WS-7 12 ppm. 0-0-0-0-0-0 0-0-0-0-0-0 l-l-l-l-l-0 l-l-l-l-l-l l-l-l-2-2-" 3-3-3-3-3- V Polymeric biguanide 2 ppm. 0-0-0-0-0-0 0-0-0-0-0-0 0-0-0-0-0-0 l I-l-l-l-l l-l-l-l-I-l 3-3-3-3-3-3 Vl KDO 60 ppm. Polymeric biguanide 2 ppm. O-O-O-O-O-O 0-O-0-0 O-O O-O-l-l-l-l l-l-l-l-l-l l-l-l-l-l-l 2-2-2-2-2-2 FOAM PROPERTIES FOAM LIFE (SEC.) FOAM ADHESION FRESH 2 Weeks at F FRESH 2 Weeks at 90F I02 94 7.] 6.8 l 14 I02 6.8 7.6 92 86 3.8 3.8 I08 1 ll 26 0.5 100 7.3 6.9 I07 I08 6.8 6.7
From the foregoing Examples I to VI it is seen that the WS-7 preservative material has an adverse effect on the foam life and foam adherence properties of the beer. These adverse effects on foam life are overcome by incorporating KDO into beer. In contradistinction, the polymeric biguanide material has no adverse effect upon the foam life and foam adherence properties of the beer. The data demonstrate that a commercially acceptable beer can be produced using the polymeric biguanide material alone without the addition of KDO.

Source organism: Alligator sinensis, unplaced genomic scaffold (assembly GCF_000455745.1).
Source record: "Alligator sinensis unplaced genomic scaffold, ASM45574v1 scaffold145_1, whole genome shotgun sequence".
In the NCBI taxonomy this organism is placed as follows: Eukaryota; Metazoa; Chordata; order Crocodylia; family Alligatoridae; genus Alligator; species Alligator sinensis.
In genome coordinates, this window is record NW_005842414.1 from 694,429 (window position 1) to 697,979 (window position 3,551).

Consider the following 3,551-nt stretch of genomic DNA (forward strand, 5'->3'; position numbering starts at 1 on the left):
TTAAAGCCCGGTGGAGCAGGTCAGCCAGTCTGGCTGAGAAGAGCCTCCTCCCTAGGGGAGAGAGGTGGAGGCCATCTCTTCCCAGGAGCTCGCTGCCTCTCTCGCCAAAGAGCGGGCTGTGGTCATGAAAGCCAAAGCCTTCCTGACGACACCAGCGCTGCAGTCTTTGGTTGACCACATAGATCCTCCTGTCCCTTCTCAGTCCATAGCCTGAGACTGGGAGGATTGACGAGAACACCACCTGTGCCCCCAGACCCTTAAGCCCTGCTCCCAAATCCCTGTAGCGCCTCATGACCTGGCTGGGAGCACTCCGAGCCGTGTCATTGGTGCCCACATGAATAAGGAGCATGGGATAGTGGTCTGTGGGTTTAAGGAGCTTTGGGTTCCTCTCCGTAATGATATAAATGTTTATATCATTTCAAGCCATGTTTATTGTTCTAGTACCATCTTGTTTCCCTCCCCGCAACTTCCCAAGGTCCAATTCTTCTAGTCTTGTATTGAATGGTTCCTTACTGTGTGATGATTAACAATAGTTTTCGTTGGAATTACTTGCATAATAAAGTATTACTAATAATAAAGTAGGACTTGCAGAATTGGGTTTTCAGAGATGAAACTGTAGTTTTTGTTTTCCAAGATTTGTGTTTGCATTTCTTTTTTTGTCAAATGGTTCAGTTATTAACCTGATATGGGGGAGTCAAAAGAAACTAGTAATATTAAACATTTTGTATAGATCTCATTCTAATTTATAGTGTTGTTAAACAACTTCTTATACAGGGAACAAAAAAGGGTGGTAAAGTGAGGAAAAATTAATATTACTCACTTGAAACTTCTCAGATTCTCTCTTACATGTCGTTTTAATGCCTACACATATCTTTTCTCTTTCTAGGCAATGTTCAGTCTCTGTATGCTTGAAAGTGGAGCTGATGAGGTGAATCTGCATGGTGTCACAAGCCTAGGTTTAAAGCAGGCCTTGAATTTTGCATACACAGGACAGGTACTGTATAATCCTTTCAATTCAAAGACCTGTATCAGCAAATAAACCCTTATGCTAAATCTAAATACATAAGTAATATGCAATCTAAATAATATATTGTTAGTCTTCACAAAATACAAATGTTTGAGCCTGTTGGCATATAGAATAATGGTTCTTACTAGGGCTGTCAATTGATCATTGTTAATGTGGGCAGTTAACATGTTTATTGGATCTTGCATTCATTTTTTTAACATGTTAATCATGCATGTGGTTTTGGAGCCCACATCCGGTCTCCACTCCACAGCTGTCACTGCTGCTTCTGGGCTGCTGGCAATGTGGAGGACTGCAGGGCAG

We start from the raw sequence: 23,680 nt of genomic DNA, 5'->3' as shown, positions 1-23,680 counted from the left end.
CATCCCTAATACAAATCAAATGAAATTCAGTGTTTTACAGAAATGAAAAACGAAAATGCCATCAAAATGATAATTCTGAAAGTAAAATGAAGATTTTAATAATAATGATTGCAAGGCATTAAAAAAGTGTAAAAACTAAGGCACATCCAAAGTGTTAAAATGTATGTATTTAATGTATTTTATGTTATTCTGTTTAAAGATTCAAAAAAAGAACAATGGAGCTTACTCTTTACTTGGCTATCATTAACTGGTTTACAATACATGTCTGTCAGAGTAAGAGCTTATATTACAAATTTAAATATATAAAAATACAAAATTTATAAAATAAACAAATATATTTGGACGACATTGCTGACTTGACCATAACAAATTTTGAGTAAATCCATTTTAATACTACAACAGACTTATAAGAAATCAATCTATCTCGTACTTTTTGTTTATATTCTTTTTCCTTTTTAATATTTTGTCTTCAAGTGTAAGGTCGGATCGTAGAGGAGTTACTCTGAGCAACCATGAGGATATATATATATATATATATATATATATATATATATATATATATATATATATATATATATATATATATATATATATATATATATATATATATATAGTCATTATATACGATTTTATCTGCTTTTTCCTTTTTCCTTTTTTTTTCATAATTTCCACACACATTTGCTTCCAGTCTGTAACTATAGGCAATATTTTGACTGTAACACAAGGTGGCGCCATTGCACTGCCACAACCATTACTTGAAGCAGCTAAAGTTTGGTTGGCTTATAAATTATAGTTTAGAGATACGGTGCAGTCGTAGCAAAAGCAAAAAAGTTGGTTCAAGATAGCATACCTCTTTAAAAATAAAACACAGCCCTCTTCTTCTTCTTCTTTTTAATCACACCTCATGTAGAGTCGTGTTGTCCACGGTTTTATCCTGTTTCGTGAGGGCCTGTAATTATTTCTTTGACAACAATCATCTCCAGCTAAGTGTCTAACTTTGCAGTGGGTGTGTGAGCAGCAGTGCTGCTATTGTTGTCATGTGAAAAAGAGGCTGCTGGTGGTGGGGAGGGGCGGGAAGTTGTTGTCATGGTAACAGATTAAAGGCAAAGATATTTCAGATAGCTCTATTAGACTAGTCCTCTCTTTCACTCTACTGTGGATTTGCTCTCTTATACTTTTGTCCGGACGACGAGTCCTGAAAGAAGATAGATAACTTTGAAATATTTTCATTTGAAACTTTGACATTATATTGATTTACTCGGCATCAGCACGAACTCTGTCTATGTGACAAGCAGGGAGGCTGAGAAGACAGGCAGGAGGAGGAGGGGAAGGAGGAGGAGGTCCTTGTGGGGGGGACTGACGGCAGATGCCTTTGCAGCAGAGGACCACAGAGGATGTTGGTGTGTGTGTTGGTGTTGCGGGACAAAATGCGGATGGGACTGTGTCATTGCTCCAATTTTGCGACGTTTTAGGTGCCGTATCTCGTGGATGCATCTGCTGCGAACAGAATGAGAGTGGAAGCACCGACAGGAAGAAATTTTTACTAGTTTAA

The invention has been illustrated above by reference to small quantities of the beverage. It will be apparent to the art skilled that the preservative method can be scaled up to producing commercial quantities of the beverage. In this respect a stock solution of the polymeric biguanide material is first prepared. This stock solution is then injected into the beverage pipeline at the desired stage of production as the beverage flows through the line. The rate of injection is, of course, correlated to the flow rate of the beverage. The proper proportioning is achieved through means which are per se known. The beverage containing the additive is then filled into the desired container. In a batch operation a desired amount of a stock solution is added to the beverage batch and admixed therewith. The filling operation is then completed to obtain the final packaged beverage article.